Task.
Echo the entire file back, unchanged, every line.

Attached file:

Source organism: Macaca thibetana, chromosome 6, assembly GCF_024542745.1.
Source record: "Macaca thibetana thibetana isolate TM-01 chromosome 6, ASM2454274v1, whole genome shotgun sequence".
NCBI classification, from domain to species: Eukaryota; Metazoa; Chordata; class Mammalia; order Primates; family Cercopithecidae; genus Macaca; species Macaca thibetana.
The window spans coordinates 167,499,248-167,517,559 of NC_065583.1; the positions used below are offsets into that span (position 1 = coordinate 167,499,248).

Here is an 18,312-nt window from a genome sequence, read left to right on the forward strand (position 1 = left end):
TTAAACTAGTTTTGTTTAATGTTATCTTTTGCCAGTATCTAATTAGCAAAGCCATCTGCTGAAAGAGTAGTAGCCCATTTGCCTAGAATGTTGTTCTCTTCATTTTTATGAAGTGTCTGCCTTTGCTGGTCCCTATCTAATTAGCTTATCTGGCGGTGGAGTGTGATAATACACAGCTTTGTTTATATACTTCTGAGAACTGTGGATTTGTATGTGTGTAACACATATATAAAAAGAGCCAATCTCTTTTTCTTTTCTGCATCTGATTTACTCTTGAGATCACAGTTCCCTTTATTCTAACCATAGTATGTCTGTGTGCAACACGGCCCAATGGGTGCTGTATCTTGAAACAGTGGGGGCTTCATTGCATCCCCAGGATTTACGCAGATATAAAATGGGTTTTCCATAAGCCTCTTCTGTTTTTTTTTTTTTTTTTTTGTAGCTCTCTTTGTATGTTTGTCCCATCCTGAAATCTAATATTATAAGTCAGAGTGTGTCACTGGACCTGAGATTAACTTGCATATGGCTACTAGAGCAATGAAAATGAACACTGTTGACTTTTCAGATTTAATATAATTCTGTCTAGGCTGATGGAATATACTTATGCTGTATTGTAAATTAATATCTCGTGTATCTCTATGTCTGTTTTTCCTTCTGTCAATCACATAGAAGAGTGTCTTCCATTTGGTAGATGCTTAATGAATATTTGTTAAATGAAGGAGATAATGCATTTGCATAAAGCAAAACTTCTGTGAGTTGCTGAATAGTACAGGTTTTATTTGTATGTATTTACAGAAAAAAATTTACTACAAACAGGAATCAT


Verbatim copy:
Source organism: Macaca thibetana, chromosome 6, assembly GCF_024542745.1.
Source record: "Macaca thibetana thibetana isolate TM-01 chromosome 6, ASM2454274v1, whole genome shotgun sequence".
NCBI classification, from domain to species: Eukaryota; Metazoa; Chordata; class Mammalia; order Primates; family Cercopithecidae; genus Macaca; species Macaca thibetana.
The window spans coordinates 167,499,248-167,517,559 of NC_065583.1; the positions used below are offsets into that span (position 1 = coordinate 167,499,248).

Here is an 18,312-nt window from a genome sequence, read left to right on the forward strand (position 1 = left end):
TTAAACTAGTTTTGTTTAATGTTATCTTTTGCCAGTATCTAATTAGCAAAGCCATCTGCTGAAAGAGTAGTAGCCCATTTGCCTAGAATGTTGTTCTCTTCATTTTTATGAAGTGTCTGCCTTTGCTGGTCCCTATCTAATTAGCTTATCTGGCGGTGGAGTGTGATAATACACAGCTTTGTTTATATACTTCTGAGAACTGTGGATTTGTATGTGTGTAACACATATATAAAAAGAGCCAATCTCTTTTTCTTTTCTGCATCTGATTTACTCTTGAGATCACAGTTCCCTTTATTCTAACCATAGTATGTCTGTGTGCAACACGGCCCAATGGGTGCTGTATCTTGAAACAGTGGGGGCTTCATTGCATCCCCAGGATTTACGCAGATATAAAATGGGTTTTCCATAAGCCTCTTCTGTTTTTTTTTTTTTTTTTTTGTAGCTCTCTTTGTATGTTTGTCCCATCCTGAAATCTAATATTATAAGTCAGAGTGTGTCACTGGACCTGAGATTAACTTGCATATGGCTACTAGAGCAATGAAAATGAACACTGTTGACTTTTCAGATTTAATATAATTCTGTCTAGGCTGATGGAATATACTTATGCTGTATTGTAAATTAATATCTCGTGTATCTCTATGTCTGTTTTTCCTTCTGTCAATCACATAGAAGAGTGTCTTCCATTTGGTAGATGCTTAATGAATATTTGTTAAATGAAGGAGATAATGCATTTGCATAAAGCAAAACTTCTGTGAGTTGCTGAATAGTACAGGTTTTATTTGTATGTATTTACAGAAAAAAATTTACTACAAACAGGAATCAT